A long-standing water war in Salt Lake’s east bench could be reaching its end, with fluoridation foes in Holladay winning the ability to vote whether to include the chemical in their water system.

After nine years of fighting, including a three-year court battle between Holladay and Salt Lake County, the Utah Legislature passed SB29, which Gov. Jon Huntsman signed Monday.

The measure, sponsored by Sen. Dennis Stowell, R-Parowan, gives Holladay residents the right to vote whether to add fluoride in their water.

“The bill is about private property rights,” said former state Sen. Delpha Baird, one of the leaders of Holladay’s anti-fluoridation movement. “We should be able to vote on whether we want fluoride or we don’t want fluoride.”

Twice before — in 2003 and 2006 — Holladay water users have said “No” to the additive, most recently with 78 percent of the shareholders in the Holliday Water Co., defined essentially as anyone who pays a water bill, voting against the additive.

“They’re the ones who own our company and that’s why we were in favor of honoring what their request was,” said Marlin Sundberg, general manager of the Holliday Water Co.

But that flew in the face of a Salt Lake County mandate, approved by voters in 2000, that the water systems in the county needed to add fluoride.

Holliday Water purchased the equipment to add the fluoride, but it has sat idle for years as the company turned to the Legislature seeking the ability for shareholders to opt out of the county requirement.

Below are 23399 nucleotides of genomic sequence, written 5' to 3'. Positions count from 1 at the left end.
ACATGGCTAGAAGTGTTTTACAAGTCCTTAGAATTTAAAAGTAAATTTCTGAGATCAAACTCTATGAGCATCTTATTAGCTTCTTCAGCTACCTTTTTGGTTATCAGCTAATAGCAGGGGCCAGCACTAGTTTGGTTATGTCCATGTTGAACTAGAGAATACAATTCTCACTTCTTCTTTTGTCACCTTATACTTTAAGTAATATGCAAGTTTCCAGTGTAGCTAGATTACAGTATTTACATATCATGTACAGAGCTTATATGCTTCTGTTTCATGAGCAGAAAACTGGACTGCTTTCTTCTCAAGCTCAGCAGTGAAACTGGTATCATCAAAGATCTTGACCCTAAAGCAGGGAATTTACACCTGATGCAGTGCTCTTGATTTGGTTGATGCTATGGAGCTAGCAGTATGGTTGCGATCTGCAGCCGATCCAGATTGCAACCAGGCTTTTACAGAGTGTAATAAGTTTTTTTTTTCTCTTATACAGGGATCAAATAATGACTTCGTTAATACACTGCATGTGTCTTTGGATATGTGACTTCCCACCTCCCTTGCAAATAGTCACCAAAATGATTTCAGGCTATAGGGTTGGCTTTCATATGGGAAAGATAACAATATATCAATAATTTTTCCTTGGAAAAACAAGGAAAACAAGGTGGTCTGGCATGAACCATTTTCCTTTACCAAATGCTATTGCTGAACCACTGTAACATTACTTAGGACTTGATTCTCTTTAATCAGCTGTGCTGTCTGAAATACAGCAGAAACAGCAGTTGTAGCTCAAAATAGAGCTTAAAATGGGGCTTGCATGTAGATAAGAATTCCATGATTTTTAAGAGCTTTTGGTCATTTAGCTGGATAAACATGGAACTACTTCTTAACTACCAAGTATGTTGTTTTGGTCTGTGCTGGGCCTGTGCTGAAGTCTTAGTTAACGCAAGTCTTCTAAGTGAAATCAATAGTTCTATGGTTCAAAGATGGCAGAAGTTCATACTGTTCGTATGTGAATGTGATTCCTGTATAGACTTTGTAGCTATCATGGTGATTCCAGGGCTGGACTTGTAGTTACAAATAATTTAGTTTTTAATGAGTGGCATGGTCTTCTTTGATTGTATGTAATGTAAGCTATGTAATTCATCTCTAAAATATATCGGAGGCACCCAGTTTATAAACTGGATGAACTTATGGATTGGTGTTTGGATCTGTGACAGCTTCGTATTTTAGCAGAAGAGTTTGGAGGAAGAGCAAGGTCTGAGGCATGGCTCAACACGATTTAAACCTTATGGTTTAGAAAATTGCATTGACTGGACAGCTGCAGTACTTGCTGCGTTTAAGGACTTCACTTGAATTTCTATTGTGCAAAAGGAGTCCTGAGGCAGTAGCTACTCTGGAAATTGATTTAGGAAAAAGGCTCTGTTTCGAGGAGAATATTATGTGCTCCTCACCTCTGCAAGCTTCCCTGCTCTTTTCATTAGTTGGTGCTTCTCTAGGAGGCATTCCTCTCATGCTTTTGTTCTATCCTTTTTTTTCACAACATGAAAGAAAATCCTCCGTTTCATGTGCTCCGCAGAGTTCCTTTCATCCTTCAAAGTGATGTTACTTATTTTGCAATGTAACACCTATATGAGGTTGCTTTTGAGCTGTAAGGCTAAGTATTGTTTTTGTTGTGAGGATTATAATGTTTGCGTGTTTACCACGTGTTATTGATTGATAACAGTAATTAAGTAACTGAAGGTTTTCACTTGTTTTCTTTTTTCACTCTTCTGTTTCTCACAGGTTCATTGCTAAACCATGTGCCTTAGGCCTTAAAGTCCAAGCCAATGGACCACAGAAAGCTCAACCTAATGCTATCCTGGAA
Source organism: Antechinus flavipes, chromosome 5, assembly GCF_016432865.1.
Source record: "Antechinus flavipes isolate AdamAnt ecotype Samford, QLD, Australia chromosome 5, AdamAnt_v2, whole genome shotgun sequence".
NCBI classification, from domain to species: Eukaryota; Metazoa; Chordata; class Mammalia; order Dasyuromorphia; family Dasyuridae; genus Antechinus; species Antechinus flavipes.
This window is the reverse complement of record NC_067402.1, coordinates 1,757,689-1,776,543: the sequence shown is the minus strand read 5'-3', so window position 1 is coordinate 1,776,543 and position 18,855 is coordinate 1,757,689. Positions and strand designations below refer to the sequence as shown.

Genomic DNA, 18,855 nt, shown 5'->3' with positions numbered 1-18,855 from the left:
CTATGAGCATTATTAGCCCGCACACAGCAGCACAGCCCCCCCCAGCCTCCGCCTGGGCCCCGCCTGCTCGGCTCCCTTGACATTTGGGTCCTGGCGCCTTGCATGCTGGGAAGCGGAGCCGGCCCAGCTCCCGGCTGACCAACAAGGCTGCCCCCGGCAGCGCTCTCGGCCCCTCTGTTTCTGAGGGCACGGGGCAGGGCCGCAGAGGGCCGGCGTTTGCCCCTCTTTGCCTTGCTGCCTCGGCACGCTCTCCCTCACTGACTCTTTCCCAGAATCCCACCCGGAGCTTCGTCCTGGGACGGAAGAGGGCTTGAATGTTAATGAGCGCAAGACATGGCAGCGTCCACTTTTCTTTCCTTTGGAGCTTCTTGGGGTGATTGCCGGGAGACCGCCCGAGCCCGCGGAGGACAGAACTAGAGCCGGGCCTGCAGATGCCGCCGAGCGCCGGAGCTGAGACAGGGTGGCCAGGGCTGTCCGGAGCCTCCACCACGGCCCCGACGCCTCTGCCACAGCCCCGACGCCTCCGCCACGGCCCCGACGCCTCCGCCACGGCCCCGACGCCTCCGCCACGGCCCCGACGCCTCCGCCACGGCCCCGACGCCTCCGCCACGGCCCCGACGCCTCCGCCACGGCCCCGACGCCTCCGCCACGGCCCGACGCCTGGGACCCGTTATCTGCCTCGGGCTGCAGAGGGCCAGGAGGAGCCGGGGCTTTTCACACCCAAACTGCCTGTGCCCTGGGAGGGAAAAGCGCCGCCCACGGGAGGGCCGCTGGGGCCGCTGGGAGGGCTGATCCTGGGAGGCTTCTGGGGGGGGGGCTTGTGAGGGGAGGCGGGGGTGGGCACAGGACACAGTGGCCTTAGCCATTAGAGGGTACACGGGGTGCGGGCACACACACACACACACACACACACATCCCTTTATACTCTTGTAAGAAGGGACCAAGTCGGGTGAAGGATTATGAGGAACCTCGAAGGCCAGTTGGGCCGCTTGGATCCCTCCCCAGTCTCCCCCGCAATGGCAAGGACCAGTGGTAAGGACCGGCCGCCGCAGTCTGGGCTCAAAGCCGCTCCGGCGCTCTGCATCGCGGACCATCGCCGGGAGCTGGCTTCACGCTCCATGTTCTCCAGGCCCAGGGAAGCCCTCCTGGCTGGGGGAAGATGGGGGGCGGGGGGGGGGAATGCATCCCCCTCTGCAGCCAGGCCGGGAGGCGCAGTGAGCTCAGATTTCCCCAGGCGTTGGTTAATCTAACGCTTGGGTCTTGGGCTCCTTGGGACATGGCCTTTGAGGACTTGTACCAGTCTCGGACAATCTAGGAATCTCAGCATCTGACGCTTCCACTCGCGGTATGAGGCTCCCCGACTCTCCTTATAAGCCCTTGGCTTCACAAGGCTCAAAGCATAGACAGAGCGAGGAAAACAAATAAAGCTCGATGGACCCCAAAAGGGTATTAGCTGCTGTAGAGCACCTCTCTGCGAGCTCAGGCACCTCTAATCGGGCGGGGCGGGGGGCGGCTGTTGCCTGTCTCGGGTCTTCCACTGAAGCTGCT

And Salt Lake County sued Holliday Water trying to force compliance and won a ruling from the 3rd District Court last May. Holliday has appealed the ruling and is scheduled to go before the Utah Court of Appeals in April.

“Fluoride, for us, is a public health issue. It’s been shown for many years to be the most effective method of preventing tooth decay,” said Gary Edwards, director of the Salt Lake Valley Health Department.

Steven Steed, dental director with the Utah Department of Health, testified before the Senate committee that dental disease is the most common chronic condition among children, with 55 percent of those between the ages of 6 and 8 showing signs of dental disease or decay.

And Edwards said that dentists won’t prescribe fluoride supplements to Holladay children, because there’s no way to know how much fluoride they’re getting from other water systems.

Baird says there’s no need to fluoridate. She says fluoride occurs naturally in Holladay’s water at about 75 percent of the recommended level.

Plus, for Holladay’s population, which is the oldest in the valley, more fluoride doesn’t help, said Baird.

“The county makes me crazy. They don’t care about the people,” she said. “Why would we, a small water company, want to pay that huge amount to do that to our beautiful water that comes underground from Mt. Olympus? … It’s absolutely stupid.”

But the passage of SB29 might bring an end to the battle, says Sundberg.

If private water systems like Holladay’s are allowed, under the law, to vote to opt out, Salt Lake County’s arguments might be moot and Holladay may be able to continue to hold out against fluoridation.

Caption under photo

Doug Hansen, plant manager for Holiday Water tests the unused flouridation system about once a month just to make sure it will work if it is eventually used. SB29 in the past legislative session allows Holladay to vote whether or not to fluoridate their water. Holliday Water bought fluoridation equipment years ago but hasn’t used it.